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Case of First Impression Rules No Coverage for COVID Business Interruption Claim Because No Direct Physical Loss

Insurance Coverage and Bad Faith Alert | July 3, 2020
By: Anthony L. Miscioscia

Michigan Circuit Court Judge Joyce Draganchuk (Ingham County) granted the insurer’s motion for summary disposition in Gavrilides Management Company v. Michigan Insurance Company. At issue was coverage for restaurants that were shuttered by COVID-19-related government orders. The court concluded that no coverage is owed. 

Fittingly, Gavrilides -- now the Marbury v. Madison of coronavirus business interruption coverage -- was handed down from the bench following a Zoom hearing. The hearing is posted on YouTube.

In a case of first impression decided from the bench on July 1, the court explained that coverage is provided for actual loss of business income sustained during a suspension of operations. The suspension must be caused by direct physical loss of or damage to property. With this as the framework, the Judge concluded that direct physical loss of or damage to the property “has to be something with material existence. Something that is tangible. Something . . . that alters the physical integrity of property.”

The Judge emphasized that the complaint did not allege any physical loss of or damage to the restaurants. Rather, it merely alleged loss of business due to executive orders shutting down dining in the restaurant due to the COVID-19 threat. The Judge noted that the complaint states that at no time has COVID-19 entered the restaurants through an employee or patron. 

The court further rejected the insured’s argument that the Virus Exclusion is “vague.” The court held that the virus exclusion would apply even if direct physical loss or damage existed.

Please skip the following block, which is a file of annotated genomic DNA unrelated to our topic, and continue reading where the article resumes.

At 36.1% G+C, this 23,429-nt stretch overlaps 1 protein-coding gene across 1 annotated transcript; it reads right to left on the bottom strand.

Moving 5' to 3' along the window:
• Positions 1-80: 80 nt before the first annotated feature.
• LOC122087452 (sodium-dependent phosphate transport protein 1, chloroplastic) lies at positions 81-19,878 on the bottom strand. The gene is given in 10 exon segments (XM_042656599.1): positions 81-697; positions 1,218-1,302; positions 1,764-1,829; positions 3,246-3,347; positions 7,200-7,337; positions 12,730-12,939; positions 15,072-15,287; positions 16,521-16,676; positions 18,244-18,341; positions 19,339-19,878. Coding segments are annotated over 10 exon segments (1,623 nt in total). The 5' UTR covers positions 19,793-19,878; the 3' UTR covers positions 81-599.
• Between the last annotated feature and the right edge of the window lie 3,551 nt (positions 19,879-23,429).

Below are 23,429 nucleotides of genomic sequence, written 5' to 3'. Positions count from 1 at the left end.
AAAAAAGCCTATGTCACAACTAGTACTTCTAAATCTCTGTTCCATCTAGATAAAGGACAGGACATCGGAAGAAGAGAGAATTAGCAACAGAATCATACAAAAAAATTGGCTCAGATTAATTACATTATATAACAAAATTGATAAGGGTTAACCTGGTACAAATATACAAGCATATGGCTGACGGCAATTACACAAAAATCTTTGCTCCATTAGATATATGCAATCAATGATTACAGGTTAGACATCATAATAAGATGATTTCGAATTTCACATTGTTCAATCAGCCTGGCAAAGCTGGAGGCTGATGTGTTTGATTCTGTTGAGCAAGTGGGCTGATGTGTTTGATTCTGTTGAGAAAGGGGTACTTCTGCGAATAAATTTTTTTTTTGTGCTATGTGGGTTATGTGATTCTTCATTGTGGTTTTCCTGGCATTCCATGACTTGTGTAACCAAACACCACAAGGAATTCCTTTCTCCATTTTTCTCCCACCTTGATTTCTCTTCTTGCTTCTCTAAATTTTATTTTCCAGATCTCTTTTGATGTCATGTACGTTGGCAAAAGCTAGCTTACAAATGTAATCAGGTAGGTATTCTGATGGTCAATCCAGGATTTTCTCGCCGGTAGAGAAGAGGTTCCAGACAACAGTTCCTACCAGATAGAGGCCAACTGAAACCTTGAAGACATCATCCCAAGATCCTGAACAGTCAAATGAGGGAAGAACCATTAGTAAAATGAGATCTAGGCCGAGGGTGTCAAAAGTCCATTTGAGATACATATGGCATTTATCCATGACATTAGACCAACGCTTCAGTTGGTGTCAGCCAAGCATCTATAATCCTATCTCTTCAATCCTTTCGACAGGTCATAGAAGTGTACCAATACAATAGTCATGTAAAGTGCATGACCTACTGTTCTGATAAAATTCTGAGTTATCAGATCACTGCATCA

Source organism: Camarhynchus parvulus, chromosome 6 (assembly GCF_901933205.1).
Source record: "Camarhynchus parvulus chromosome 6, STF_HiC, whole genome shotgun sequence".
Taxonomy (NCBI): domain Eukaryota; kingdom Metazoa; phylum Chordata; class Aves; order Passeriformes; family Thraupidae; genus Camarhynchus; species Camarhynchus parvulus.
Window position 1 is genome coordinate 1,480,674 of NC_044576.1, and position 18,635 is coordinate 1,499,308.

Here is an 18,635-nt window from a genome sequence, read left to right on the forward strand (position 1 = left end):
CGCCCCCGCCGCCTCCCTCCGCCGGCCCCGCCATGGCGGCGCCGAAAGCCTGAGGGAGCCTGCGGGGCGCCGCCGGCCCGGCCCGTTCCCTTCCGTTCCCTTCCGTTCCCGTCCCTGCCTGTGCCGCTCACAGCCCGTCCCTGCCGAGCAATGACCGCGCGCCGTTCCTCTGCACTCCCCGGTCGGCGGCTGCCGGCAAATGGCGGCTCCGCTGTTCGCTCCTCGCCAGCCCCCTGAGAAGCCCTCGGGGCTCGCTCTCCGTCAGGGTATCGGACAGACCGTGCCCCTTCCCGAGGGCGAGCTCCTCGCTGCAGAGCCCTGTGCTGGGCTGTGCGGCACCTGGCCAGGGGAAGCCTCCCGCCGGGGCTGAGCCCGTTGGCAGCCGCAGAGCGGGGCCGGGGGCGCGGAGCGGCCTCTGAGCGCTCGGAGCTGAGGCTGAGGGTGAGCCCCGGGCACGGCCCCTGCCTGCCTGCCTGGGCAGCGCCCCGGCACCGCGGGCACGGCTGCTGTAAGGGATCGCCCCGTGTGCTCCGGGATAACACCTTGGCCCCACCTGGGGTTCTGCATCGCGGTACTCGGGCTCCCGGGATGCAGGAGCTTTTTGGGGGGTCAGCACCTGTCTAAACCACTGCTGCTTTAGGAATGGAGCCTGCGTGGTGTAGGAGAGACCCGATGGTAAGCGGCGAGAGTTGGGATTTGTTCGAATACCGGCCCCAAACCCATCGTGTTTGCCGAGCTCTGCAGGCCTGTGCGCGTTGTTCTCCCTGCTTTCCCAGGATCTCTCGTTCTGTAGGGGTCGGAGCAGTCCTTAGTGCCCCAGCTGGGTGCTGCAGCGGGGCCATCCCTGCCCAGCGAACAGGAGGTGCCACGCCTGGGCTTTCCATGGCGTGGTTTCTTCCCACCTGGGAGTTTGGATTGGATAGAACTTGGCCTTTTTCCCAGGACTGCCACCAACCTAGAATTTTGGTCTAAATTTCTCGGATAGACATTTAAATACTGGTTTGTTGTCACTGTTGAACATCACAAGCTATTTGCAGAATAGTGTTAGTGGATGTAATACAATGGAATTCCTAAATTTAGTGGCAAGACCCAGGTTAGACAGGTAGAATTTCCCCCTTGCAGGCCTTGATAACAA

The court also observed that, while government acts are covered, they must result in direct physical loss or damage. But there was no direct physical loss or damage alleged.

Lastly, the court concluded that the insured could not amend its complaint, as there is no factual development that could change that the complaint alleges loss of access to the premises, and not direct physical damage to property, as required under the policy.

If you have any questions or need more information, contact Anthony L. Miscioscia (misciosciaa@whiteandwilliams.com; 215.864.6356). 

As we continue to monitor the novel coronavirus (COVID-19), White and Williams lawyers are working collaboratively to stay current on developments and counsel clients through the various legal and business issues that may arise across a variety of sectors. Read all of the updates here.

This correspondence should not be construed as legal advice or legal opinion on any specific facts or circumstances. The contents are intended for general informational purposes only, and you are urged to consult a lawyer concerning your own situation and legal questions.
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